Closely Reading Literature and Poetry
Start your close read by carefully working through the text. Then, you can analyze the work by thinking about the parts of it. You've seen how the 5 W's and H relate to the key parts of any story. Now you'll use these parts to analyze a piece of literature.
You can analyze literature by focusing on these common elements of stories:
- Characters Who are the main people involved? Are they protagonists (struggling for something) or antagonists (struggling against something) or supporting characters?
- Setting Where and when does the literature take place? How do the place and time affect what is happening in the story?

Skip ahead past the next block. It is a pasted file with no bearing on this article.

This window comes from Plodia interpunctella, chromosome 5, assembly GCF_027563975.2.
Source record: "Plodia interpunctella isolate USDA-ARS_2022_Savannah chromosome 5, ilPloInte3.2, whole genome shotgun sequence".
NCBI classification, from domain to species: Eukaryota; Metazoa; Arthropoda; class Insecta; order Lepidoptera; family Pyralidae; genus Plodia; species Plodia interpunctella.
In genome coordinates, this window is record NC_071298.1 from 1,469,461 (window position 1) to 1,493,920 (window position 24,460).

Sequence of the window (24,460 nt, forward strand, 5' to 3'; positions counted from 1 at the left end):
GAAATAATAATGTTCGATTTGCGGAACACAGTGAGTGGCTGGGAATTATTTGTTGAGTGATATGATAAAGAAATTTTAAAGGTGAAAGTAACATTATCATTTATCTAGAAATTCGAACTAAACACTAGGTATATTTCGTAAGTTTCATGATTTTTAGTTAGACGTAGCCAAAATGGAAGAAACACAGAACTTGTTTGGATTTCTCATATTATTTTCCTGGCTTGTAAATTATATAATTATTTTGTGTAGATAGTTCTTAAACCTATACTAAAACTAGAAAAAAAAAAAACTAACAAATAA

- Conflict What is the problem that the character faces? How does the conflict arise from the person's desires and fears?
- Plot What series of events brings the character into confrontation with the conflict? Does the character succeed? How do the events change the person?
- Theme What does the literature have to say about life in general? What is the deeper meaning of the work?
You'll find these elements not just in works of fiction but also in biography and historical nonfiction. For example, the following reflection by Mark Twain contains all of these elements to one degree or another. Think about them as you read the literature and prepare to answer questions about each part afterward.
Read literature closely.
Closely read the following biographical reflection by novelist and riverboat pilot Mark Twain. Then analyze the literature by answering the questions. Make a copy of this Google doc or download a Word template.